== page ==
1 tsp salt

1 egg + 1 tbsp water - egg wash
1/4 cup water + 1/4 cup white sugar - syrup glaze (optional)

to make red bean paste:

  1. Soak adzuki beans in water overnight. The next day, drain the beans. Place soaked beans and 2 cups water in a pot and bring to a boil. Cover the pot and boil for 1 hour until the beans are soft. Drain the beans, making sure to shake off any excess water. Place the beans in a food processor or immersion blender. Add in sugar and blend until smooth. Place red bean paste in a sealed container and allow to cool. Keep in the fridge until ready to use. The paste will seem a little loose at first, but will firm up once it cools.

to make the buns:

  1. Combine heavy cream, milk, egg, sugar, cornstarch, flours, yeast, and salt in the bowl of your standmixer fitted with a dough hook. Mix at medium speed (speed setting 4 for KitchenAid) for 15 minutes until a smooth and slightly sticky dough is formed. Stop to scrape down the sides every few minutes. Once dough is form, place in a large bowl lightly greased with oil. Cover with a damp kitchen towel and allow to rest in a warm place for 2 hours or in the fridge for 18 hours or overnight.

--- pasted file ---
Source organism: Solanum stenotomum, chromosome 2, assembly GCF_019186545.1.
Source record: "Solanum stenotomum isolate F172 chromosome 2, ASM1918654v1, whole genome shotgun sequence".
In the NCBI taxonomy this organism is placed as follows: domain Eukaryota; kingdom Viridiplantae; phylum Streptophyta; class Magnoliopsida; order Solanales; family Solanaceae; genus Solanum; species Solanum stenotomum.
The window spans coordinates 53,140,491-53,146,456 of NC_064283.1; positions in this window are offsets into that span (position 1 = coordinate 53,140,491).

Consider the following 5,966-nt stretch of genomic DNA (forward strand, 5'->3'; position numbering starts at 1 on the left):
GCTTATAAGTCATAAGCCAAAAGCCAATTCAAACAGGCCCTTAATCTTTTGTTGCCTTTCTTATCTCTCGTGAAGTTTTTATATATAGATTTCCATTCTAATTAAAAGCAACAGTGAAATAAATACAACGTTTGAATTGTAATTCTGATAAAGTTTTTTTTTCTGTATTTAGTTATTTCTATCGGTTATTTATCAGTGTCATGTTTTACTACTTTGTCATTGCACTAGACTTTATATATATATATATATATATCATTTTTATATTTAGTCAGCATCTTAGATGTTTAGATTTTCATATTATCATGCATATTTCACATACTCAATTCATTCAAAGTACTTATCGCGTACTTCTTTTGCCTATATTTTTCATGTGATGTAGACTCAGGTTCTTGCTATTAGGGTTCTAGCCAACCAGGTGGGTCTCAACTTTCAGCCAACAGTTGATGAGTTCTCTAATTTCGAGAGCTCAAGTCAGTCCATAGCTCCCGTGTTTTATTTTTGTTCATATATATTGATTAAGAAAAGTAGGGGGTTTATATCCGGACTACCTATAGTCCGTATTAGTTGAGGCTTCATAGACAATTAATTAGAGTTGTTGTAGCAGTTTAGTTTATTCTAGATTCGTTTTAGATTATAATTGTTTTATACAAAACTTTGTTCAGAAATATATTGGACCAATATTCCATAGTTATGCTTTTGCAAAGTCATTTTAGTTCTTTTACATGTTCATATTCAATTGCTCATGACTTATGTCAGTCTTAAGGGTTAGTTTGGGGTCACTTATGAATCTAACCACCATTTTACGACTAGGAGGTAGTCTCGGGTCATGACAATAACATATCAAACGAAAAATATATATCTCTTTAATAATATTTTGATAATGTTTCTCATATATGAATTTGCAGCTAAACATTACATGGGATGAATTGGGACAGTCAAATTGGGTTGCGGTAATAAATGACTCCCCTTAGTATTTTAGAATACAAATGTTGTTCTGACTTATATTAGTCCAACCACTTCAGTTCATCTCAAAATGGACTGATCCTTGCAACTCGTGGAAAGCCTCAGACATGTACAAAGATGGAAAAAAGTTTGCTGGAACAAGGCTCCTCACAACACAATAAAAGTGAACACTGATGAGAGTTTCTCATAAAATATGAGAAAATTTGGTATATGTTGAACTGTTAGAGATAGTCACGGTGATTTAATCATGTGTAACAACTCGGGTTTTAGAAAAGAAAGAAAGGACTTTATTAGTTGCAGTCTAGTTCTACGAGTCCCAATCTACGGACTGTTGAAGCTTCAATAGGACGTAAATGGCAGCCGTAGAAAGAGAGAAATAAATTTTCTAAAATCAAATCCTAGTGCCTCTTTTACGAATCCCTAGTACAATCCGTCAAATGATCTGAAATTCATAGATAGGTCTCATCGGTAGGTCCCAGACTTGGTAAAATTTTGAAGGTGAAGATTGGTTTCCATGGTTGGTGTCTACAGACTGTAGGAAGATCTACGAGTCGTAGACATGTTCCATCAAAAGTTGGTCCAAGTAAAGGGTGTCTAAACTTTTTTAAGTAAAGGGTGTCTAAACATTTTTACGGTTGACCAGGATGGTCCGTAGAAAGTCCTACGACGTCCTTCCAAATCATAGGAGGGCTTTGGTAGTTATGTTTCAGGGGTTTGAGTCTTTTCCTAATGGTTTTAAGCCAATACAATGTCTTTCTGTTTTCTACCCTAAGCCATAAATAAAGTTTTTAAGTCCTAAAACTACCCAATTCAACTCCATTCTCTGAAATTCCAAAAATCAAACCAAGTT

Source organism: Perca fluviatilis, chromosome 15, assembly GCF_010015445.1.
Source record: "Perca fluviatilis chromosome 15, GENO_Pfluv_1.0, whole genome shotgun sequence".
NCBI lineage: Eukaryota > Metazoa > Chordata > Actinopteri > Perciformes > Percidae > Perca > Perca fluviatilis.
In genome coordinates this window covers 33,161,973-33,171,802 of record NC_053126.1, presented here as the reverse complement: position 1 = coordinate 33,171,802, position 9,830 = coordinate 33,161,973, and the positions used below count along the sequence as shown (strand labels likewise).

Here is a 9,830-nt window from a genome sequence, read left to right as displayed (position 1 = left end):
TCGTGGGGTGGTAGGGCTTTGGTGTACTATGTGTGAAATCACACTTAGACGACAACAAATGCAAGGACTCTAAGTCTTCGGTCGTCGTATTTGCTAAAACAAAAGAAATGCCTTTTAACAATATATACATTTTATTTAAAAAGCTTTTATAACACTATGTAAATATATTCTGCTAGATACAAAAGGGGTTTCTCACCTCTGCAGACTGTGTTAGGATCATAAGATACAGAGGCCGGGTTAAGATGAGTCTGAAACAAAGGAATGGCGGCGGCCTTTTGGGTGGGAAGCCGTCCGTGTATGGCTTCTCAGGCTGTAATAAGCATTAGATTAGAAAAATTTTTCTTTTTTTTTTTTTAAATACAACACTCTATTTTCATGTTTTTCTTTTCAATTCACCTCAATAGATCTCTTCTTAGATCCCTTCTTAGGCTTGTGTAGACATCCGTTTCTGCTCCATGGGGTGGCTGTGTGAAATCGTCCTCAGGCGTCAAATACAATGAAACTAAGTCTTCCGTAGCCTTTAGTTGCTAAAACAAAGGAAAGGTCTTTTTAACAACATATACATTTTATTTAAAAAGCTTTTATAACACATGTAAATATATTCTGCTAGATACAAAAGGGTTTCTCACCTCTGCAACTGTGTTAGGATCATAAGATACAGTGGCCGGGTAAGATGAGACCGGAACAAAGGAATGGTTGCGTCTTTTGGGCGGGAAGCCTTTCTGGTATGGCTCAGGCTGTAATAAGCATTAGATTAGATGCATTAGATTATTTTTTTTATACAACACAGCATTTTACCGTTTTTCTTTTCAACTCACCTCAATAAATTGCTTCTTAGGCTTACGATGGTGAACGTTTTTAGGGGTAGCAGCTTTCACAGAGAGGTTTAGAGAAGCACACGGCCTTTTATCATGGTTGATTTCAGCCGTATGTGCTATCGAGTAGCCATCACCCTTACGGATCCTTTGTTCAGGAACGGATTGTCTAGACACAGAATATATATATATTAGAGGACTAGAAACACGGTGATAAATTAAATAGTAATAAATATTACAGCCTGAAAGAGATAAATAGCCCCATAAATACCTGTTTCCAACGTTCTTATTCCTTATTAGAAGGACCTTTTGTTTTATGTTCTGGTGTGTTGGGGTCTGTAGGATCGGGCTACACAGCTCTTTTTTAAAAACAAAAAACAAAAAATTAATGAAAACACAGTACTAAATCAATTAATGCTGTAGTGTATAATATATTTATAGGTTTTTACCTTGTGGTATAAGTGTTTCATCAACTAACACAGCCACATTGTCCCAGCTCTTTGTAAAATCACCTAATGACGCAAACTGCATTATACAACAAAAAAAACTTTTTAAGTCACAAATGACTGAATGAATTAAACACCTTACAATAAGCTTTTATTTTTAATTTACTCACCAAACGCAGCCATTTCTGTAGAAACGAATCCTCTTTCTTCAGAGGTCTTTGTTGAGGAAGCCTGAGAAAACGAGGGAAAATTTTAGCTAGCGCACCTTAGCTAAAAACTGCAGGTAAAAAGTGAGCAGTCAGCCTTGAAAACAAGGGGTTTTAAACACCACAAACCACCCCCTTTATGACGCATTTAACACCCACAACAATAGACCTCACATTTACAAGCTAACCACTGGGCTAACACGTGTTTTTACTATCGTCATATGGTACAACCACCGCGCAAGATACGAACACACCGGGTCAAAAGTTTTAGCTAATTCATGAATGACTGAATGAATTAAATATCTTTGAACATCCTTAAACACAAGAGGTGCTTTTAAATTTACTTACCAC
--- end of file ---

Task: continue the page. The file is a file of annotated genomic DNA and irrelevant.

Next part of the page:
2. Scrape out the dough onto a lightly floured surface. Divide the dough into 12 equal pieces.

  3. Roll out the dough into a roughly 6”x6” square, doesn’t have to be perfect. Spread about 1 tablespoon of red bean paste into a thin layer, leaving about 3/4” clear around the edges of the dough. Fold the dough in half. Tightly pinch the edges closed. Take a sharp knife or pasta cutter and cut 4-5 vertical slits in the dough. Twist the dough into a striped rope and then roll the rope into a coil, making sure the tuck the ends of the dough underneath the bun. Place bun on a parchment paper line baking tray. Repeat with remaining buns.